I bought the book How to Fix Your Volkswagen for the Complete Idiot. I started reading, slowly. I bought a few metric tools, pulled the engine, and dragged it into the backyard where I took it apart. Two weeks later when I got the engine into the car and it started I learned that when you feel good about yourself and are willing to take risks you can transfer confidence from one domain to another. I knew nothing about engines but took the confidence I’d gotten with art into a totally new domain.

My next domain was rock climbing. Hey, I don’t bungi jump; I’m not crazy. I got into climbing because it was a fun thing to do with friends. We all got into it at the same time and were all chicken from the start. However, we noticed that the more we did it the easier it was to take “exposure.”

So we did it more. And the more I did it the better I got. It wasn’t a talent thing, it was practice. After about five years of climbing I found myself in Yosemite Valley on a big wall. What had I learned? I’d learned that if you enjoy something and do it all the time you get better at it. Practice makes better.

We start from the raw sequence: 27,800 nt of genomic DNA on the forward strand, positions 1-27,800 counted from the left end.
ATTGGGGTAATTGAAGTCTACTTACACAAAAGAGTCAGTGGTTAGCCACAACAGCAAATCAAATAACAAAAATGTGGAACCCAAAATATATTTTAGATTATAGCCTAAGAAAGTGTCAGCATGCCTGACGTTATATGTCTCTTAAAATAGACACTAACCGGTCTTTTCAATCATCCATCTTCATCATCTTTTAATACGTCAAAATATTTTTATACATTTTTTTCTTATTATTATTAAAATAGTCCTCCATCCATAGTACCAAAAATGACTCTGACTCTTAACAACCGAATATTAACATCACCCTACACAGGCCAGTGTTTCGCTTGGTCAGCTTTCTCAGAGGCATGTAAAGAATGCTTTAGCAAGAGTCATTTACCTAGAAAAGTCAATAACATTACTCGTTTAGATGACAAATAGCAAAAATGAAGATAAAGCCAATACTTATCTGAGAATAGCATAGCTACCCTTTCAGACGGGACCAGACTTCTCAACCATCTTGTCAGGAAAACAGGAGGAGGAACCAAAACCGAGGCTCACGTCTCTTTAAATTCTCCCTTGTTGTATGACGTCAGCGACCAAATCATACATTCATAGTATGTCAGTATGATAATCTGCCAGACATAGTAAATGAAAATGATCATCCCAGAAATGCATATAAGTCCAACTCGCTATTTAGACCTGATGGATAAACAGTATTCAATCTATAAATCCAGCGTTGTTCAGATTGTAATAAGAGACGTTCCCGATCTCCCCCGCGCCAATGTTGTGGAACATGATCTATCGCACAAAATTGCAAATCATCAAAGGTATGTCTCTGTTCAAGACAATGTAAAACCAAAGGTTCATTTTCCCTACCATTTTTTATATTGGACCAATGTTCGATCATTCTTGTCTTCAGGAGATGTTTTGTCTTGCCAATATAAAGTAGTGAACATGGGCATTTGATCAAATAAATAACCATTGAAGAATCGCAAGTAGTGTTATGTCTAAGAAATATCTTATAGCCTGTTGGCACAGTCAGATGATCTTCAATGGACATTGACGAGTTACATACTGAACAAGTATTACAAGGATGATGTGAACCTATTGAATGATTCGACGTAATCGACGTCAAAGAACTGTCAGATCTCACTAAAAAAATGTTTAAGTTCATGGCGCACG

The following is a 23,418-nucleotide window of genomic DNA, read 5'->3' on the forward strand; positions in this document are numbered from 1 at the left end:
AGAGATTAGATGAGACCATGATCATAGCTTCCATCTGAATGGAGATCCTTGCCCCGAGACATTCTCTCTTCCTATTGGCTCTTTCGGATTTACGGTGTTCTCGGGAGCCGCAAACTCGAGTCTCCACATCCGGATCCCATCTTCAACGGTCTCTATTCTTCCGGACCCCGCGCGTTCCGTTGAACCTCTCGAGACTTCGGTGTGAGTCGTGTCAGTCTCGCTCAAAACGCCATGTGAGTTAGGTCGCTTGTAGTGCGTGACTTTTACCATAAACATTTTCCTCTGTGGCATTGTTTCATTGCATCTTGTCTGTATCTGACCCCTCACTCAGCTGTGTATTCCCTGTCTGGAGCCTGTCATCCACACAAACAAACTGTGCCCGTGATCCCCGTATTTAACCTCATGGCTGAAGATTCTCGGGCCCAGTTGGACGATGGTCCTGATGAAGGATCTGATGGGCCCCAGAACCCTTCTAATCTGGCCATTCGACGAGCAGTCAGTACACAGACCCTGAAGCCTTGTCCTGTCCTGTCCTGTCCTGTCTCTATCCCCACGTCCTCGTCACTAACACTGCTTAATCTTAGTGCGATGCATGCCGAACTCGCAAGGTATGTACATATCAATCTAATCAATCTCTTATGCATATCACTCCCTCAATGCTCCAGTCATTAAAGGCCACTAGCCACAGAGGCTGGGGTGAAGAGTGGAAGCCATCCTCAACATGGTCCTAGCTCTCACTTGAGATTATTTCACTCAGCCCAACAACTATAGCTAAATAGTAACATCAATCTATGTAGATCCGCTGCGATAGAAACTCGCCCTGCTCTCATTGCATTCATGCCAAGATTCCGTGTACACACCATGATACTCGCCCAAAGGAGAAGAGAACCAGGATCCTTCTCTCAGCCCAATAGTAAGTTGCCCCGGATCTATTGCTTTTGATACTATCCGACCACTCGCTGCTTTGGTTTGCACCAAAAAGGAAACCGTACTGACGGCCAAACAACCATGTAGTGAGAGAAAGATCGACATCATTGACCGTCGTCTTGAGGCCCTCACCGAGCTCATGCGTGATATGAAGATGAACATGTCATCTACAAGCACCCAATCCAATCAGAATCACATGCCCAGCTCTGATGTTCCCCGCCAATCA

Later I took that idea into a very scary place. I decided to see if I could actually learn how to read and write by practicing. I read and wrote every day for two years. This may seem obvious to you but it wasn’t to me; I had no idea that most people read things every day. I had avoided reading things as much as possible and avoided writing completely. Nevertheless, for two years I took my prior experiences and mapped them into learning how to read and write, and at the end of two years I’d learned a lot. Most importantly, I was literate.

Then came the dawn of personal computers. Once I used one, and then bought one, my writing and then my reading improved at a rapid clip.

Here’s the point: had I been given a computer as a child in school I doubt I’d have been mature enough to take full advantage of it and I doubt the school would have allowed me to use it in a way that would have been meaningful to me. I needed to go through the long, messy process that I went through with art, cars, climbing, and reading and writing to get to a place in my life where I knew I was smart enough to dive into an area that was totally unknown, hard, but interesting.

For me growing up was particularly painful and messy. My father used to tell me the bumps would build character and I would roll my eyes. Well, he was right. And even though I wouldn’t want to go through it all again I have plenty of character because of it all. And I can read and write.